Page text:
Option      "RightEdge"		"5400"
            Option      "TopEdge"		"1900"
            Option      "BottomEdge"	"4000"
            Option      "FingerLow"		"25"
            Option      "FingerHigh"	"30"
            Option      "MaxTapTime"	"180"
            Option      "MaxTapMove"	"220"
            Option      "VertScrollDelta"	"100"
            Option      "MinSpeed"		"0.02"
            Option      "MaxSpeed"		"0.18"
            Option      "AccelFactor"	"0.0010"
            Option      "SHMConfig"		"on"
    	Option      "ZAxis Mapping"	"4 5 6 7"
    EndSection

    Another thing I finally found regarding simultaneous use of USB mouse and Synaptics touchpad. Initially my X configuration didn't support both pointing device at the same time. Simple tweak on XF86Config-4 enable both:

       ... on first mouse's InputDevice ...
      Options "CorePointer"
       ... and on other mouse's InputDevice section ...
      Options "SendCoreEvents" "true"
       without Options "CorePointer" line
    

  • Special Keys Handling
  • Use xev to get keycodes, then run hotkeys to handle those keys. Here is xev result. I configure some of those keys to run my favorite browser (Mozilla Firebird), and MUA (Mutt). Here is hotkeys specific configuration and hotkeys.conf. Note: brightness control keys, Fn+F7 for up and Fn+F8 for down, are handled properly by BIOS(?) even when Linux is running, and xev doesn't detect those events.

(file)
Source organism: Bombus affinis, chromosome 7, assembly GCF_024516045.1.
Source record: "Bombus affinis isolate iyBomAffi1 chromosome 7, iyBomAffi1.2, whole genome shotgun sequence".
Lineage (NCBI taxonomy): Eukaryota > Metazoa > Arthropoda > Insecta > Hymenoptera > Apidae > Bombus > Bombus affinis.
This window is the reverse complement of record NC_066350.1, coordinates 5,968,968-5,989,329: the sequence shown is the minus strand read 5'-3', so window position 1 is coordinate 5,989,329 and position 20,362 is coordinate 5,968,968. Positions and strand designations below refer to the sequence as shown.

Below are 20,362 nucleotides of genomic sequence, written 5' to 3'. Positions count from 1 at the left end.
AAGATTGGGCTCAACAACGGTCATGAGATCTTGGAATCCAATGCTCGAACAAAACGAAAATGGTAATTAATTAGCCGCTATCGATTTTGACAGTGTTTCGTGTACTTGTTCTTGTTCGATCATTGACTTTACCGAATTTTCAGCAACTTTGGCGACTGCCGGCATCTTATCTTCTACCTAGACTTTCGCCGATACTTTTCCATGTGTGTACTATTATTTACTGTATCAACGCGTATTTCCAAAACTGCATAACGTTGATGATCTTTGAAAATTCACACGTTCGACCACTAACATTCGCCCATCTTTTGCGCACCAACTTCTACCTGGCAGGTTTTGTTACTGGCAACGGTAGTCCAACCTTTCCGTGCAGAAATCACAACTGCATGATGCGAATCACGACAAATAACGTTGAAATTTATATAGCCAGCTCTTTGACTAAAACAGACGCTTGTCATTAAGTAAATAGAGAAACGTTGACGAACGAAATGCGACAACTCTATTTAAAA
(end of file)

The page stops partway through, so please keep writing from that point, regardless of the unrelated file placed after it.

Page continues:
• Thermal Sensor
  • Needs lm-sensors, i2c-source and lm-sensors-source packages; sensors-detect run told me to add i2c-ali1535 and adm1021 into /etc/modules. Edit /etc/sensors.conf then run sensors -s to set new sensor limits. Afterward gkrellm can be configured to show two new parameters: board temperature and CPU temperature!. BTW, those two source packages will put a .gz file in /usr/src. You need to tar xfz it, which will extract to /usr/src/module/pkgname. Then go to your kernel-source root directory, run fakeroot make-kpkg modules-image

    Ignore kernel warnings i2c-ali1535.o: Error: command never completed kernel warnings. EEPROM driver also works. Precompiled debs for i2c and lm-sensors are here.

  • kernel 2.6.4
  • Using 2.6.4, Benq model M101 USB mouse doesn't work in X. Probably a kernel bug, since on 2.4.x it works fine. See this for very similar problem with no solution (yet). Using other USB mouse (USB id 0f62:1001) I found no problem.
    Need to recompile kernel (again) to test other peripherals on kernel 2.6.x

    Update: I configure kernel with CONFIG_USB_MOUSE=m, then my Benq works fine!

  • Suspend